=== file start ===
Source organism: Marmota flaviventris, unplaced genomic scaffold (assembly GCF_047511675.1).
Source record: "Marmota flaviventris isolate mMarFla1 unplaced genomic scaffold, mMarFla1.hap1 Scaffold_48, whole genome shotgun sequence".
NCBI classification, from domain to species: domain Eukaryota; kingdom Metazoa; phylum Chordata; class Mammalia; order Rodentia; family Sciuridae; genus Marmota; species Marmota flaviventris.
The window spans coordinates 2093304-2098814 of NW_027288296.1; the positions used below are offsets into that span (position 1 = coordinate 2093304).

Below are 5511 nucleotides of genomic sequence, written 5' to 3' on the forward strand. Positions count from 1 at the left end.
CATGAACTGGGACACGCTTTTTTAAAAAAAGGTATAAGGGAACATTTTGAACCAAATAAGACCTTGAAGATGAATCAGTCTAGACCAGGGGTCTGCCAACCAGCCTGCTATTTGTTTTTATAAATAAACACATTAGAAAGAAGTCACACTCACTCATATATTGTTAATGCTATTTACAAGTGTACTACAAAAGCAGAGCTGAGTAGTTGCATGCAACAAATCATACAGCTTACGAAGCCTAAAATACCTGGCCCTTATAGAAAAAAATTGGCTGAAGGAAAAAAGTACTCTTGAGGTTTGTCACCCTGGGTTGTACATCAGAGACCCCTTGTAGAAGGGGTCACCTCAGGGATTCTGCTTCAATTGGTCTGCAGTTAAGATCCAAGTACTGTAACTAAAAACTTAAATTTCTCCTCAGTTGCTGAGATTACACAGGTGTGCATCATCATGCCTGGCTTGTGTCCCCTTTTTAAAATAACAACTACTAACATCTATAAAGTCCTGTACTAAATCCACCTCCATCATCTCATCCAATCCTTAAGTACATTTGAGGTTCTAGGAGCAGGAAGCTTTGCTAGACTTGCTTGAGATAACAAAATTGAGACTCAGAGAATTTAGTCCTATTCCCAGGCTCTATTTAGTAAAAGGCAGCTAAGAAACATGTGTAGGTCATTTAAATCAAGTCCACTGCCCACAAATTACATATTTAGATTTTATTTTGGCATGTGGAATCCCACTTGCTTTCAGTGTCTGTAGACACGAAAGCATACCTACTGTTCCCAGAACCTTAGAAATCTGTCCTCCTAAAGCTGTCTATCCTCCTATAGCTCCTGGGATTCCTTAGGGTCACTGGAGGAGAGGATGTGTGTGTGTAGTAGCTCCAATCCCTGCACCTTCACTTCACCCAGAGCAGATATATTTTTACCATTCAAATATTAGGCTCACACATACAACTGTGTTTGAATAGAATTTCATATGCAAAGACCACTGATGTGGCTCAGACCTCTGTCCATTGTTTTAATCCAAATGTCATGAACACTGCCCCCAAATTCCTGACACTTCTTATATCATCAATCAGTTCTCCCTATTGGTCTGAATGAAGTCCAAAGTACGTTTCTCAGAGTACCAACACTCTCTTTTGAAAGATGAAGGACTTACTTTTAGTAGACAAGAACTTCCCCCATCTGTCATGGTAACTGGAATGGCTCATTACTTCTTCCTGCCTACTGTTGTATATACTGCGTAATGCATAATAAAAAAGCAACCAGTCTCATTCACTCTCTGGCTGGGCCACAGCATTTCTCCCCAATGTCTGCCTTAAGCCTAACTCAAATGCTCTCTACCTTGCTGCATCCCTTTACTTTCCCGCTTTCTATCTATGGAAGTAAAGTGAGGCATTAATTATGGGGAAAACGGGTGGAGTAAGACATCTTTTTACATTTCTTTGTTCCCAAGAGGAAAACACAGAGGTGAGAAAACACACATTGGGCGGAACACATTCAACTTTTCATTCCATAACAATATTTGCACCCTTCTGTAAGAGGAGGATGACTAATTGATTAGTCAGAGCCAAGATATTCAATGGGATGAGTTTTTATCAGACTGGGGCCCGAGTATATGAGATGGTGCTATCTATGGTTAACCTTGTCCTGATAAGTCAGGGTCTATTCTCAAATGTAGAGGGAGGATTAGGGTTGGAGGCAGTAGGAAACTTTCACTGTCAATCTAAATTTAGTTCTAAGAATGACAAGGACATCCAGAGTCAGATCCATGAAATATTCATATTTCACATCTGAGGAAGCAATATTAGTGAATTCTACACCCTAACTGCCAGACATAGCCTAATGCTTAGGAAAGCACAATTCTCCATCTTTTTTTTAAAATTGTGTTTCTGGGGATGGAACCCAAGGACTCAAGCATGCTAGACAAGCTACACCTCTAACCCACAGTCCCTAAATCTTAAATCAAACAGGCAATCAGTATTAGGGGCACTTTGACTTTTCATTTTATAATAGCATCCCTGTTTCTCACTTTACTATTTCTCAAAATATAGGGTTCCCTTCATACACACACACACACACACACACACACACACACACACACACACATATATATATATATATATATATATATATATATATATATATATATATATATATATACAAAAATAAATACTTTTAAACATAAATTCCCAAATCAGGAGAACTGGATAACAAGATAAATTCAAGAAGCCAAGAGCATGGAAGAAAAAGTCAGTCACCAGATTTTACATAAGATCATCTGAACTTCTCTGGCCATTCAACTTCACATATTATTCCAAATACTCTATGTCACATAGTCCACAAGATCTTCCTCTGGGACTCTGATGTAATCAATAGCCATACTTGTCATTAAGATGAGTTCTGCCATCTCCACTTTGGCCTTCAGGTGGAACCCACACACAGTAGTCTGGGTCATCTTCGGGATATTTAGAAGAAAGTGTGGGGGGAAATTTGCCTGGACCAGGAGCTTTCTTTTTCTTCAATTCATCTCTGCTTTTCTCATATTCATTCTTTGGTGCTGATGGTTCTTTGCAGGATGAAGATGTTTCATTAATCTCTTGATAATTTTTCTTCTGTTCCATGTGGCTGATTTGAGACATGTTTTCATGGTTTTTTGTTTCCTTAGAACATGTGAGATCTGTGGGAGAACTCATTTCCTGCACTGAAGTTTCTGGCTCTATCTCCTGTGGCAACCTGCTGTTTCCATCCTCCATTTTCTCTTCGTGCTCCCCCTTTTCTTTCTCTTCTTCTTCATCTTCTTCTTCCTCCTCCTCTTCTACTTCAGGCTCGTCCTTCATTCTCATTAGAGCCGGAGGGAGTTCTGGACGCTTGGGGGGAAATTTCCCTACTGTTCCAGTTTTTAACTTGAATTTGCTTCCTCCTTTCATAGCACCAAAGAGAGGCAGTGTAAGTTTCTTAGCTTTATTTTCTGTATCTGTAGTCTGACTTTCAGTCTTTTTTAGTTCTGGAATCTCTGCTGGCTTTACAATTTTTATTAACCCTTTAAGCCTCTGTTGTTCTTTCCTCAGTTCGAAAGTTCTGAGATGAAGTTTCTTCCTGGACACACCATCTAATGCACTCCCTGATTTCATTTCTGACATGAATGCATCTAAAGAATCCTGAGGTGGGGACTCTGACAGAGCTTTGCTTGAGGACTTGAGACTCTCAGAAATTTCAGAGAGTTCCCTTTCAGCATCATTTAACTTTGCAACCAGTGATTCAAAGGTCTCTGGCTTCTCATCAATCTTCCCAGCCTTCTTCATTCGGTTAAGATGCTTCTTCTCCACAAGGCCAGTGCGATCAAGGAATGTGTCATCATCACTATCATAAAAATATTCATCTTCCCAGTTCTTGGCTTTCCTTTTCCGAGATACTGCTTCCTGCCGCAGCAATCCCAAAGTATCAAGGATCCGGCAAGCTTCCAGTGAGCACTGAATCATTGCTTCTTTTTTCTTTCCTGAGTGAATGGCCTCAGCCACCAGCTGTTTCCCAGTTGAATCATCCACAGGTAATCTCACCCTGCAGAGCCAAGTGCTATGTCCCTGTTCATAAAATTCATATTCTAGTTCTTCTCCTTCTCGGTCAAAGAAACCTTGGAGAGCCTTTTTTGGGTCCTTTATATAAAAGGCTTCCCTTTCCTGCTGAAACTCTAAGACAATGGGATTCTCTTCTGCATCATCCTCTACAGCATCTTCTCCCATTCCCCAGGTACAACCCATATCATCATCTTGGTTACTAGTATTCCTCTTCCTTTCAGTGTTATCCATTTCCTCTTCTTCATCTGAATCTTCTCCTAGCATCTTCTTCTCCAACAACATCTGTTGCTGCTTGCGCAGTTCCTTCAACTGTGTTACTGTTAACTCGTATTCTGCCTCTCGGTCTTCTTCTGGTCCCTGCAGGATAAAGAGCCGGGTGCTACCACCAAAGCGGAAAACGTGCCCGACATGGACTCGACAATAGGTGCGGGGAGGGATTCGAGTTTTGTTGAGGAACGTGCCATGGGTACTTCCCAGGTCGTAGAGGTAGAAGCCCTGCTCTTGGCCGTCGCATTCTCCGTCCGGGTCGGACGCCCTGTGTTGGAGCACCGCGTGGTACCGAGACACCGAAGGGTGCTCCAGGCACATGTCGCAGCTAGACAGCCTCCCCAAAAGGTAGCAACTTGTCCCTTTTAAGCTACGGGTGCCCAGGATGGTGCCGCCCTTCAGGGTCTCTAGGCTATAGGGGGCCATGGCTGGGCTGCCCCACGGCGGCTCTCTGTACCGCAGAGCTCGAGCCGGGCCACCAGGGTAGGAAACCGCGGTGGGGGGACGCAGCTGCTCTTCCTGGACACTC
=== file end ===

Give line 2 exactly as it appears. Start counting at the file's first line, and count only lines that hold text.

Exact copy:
Source record: "Marmota flaviventris isolate mMarFla1 unplaced genomic scaffold, mMarFla1.hap1 Scaffold_48, whole genome shotgun sequence".